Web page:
up again to the to books?and the

radiant world

eyes down to the painting

figure, beyond. the flowers, and



they slowly began

aters, conscious did so

to venture
that with

into these early picture

sensation we may plunge of which

self . . .

. . .with


For his part, Worringer affectionately described W?lfflin as "this bourgeois aristocrat of Switzerland (or should I say: this
"in W?lfflin's that the case, bourgeois)," adding of the most 'le style c'est l'homme'is convinc expression really himself the articulated Lipps ing accuracy."49 clearly privi more status of the empathetic viewer?or, accurately, leged aristocratic The


into the folkloristic

rapid growth and


of Coney
social status

of cinema

.. .53

after 1910 made film increasingly prominent both in German society and aesthetic debate. While they were not explicidy
mentioned art, new narrow of in analyses audiences hovered parameters of the viewer's in the relation background, discourse. to the work challenging of

that of the theorist o? Einf?hlung?when

But means, that one that should one know what had

he wrote

in 1906:

aesthetic experience

the contemplation in this aes




sulted from

differentiation a profound

of viewer

types ostensibly
The phenomenon


in brief: that one should know that thetic contemplation, aesthetic is to be absolutely experience clearly distin guished from all the experience of things that occur in the
real one sion world. who of . . .All of this must first be demanded to join the of any of speaks the question and empathy of empathy.50 wants discus



also reflected
torship, status changes one of the among

shift in the conception

to a revised in turn, understanding reflected Theorists that,

of specta
of sociological of aesthetic the

that was spectator




Einfuhling had sought to base but the emerging foundations,

the concept proved insufficient to describe

their claims on psychological discipline of psychology had

a universal aesthetic response.








posited was implicitly a bourgeois man of property: a viewer who might sit comfortably at home, holding the object of his aesthetic between his hands. His subjectivity engagement could be destabilized within the confines of a relatively pri vate realm; his cultural and intellectual background (and, indeed, his gender) remained so consistent as to be taken for
granted; ority With of mass ence for and to an the media, his elite status depended in part on his superi uncultured expansion and public. of middle-class the unprecedented of last decades

sally applicable tory between


in translating
statements, of fine art

as in and mass into

claims into univer

the terri cultural

as well



experiences. aesthetics




the absence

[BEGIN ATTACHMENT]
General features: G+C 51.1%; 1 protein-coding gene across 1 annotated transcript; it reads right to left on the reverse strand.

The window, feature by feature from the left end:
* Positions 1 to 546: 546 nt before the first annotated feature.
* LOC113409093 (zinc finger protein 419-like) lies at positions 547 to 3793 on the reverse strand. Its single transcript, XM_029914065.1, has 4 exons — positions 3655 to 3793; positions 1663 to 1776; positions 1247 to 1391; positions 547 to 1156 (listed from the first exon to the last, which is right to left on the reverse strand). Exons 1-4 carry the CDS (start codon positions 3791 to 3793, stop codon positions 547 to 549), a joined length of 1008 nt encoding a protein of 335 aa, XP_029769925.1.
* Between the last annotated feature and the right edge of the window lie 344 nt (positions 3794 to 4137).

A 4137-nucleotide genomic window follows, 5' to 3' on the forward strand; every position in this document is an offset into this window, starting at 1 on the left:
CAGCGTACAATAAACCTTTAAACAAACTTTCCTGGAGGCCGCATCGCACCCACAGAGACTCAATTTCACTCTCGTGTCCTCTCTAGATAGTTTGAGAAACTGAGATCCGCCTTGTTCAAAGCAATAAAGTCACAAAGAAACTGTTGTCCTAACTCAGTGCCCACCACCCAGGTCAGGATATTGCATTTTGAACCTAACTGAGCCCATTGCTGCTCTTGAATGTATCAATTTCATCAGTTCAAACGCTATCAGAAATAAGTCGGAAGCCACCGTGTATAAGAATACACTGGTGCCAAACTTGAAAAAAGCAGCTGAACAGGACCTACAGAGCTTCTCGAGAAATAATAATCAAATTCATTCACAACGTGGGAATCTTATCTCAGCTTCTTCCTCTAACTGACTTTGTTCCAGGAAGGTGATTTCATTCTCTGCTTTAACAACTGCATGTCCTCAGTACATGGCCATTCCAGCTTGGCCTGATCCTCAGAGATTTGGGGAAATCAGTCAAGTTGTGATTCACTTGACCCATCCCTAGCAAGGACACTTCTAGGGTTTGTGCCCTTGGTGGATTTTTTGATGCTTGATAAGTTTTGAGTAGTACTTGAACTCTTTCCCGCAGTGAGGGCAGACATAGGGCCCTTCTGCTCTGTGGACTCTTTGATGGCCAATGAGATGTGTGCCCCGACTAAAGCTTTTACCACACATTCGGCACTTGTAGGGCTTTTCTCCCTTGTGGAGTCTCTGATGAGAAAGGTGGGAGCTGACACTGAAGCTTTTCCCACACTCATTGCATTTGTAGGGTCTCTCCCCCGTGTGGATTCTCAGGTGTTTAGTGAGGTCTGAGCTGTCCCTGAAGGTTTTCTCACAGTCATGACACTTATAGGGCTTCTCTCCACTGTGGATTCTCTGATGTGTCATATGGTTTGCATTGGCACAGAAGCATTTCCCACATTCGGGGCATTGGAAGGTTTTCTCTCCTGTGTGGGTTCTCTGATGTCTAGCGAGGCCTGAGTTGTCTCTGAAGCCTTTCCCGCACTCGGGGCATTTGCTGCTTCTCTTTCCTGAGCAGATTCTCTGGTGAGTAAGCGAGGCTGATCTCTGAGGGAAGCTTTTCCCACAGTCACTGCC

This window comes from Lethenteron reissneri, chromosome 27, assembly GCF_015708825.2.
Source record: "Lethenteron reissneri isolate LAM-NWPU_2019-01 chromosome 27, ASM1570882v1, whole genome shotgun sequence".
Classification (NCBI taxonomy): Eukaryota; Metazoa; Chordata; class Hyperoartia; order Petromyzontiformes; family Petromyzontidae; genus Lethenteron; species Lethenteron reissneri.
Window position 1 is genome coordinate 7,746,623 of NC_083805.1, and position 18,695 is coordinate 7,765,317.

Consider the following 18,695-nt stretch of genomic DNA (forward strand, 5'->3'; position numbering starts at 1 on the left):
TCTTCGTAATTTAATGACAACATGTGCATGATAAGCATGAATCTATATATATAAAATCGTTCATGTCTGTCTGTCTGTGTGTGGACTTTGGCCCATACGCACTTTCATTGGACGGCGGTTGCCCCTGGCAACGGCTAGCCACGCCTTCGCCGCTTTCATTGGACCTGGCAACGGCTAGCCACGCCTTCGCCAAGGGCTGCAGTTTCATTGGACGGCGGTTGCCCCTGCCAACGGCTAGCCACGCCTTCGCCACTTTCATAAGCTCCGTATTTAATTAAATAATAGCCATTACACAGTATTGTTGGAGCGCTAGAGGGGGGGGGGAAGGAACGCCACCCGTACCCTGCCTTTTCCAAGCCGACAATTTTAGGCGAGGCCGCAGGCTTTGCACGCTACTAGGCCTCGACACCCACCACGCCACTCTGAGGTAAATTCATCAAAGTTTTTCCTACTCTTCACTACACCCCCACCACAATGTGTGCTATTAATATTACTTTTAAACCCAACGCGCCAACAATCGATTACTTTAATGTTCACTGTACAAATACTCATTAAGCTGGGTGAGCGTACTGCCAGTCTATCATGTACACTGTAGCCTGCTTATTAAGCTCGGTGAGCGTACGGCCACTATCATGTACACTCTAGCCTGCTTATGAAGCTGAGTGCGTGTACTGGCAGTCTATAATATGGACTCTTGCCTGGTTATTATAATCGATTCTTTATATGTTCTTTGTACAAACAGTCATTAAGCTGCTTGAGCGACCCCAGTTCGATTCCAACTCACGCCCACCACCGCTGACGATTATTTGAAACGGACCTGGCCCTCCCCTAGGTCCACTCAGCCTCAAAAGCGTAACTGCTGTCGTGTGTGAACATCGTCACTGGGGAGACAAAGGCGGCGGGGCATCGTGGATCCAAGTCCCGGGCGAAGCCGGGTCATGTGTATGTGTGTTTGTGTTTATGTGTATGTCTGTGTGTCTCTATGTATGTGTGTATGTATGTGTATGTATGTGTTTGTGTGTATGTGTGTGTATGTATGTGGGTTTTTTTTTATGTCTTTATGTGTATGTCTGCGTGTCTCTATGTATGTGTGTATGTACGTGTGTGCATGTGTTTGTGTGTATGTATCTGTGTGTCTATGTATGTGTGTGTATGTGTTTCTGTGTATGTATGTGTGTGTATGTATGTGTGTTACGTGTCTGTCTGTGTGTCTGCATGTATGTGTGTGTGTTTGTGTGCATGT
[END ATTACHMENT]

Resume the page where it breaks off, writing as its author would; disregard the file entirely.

not only that a viewer could feel Einf?hlung

of a work of art but also that an aesthetic response



occur with no accompanying


of Einf?hlung

leisure, growth

the in

explosion the audi


in the

the nineteenth


this cultivated
cally experienced?was


the Einf?hlung


as a

to maintain

(as in Paris) in 1895, film gathered viewers into audiences that engaged in a kind of spectatorship that the writings of Lipps, Vischer, and taken at a cin W?lfflin had not addressed.51 A photograph ema in Berlin in 1913 shows an audience absorbed in this universal model. Introduced
new dren spectatorship (Fig. in one been which allowed room, they have together a to enter entrance small fee. Rather after paying relatively than the work in other words?or that view, owning they are form of 6). Men, women, and chil

in Berlin

Empathy and Abstraction If the demise of Einf?hlung was already under way among of the and aesthetic theorists at the beginning psychologists twentieth century, its death knell was rung in 1908, when used it as a conceptual foil in Abstraktion und Worringer and (Abstraction Einf?hlung Empathy). Embraced as the bi
ble of twentieth-century aesthetic theory even before its pro

fessional publication,
and was Conflating rian?as reprinted the well as

this book catapulted

almost annually of the of in artist, the work could the two be

its author

to fame

subsequent spectator, of


experiences the attributes aesthetic comprising

that all argued tical formulation tide.


art?Worringer to a dialec traced in his artistic book's not

concepts Riegl,

For Worringer, Kunstwollen,

following and not

Alois the


museum rarily their by

this established


of aesthetic
gained transaction, Strangers access

to the it tempo terms strang and





have do?they of a commercial have changed.


sit among

from The artistic creativity.55 Borrowing a rhetorical model Birth of Tragedy, in which Nietzsche had divided Greek art into the duality of Apollonian and Dionysian impulses, he posited
empathy constituted and abstraction the Kunstwollen.56 as two creative urges that, together,

the images that flicker on the giant, ers, together watching flat screen before them. This screen is distant, intangible; the spatial depth displayed on it depicts a narrative that, to use
Greenberg's the eye." Here, words, "can be cannot traveled hold spectators through an image only in their hands. . . . with

to the requirements for the doctorate in his day, of his dissertation in 1907, dis Worringer published copies to them those he tributing thought might prove sympathetic. Adhering
One recipient was the writer Paul Ernst, who, unaware that

This kind of optical

outside the realm of



long remained
omission reflect



the book had not been published




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5 W?lfflin,



in the journal Kunst und K?nstler. "The litde book deserves to be closely heeded," he announced; "it contains nothing less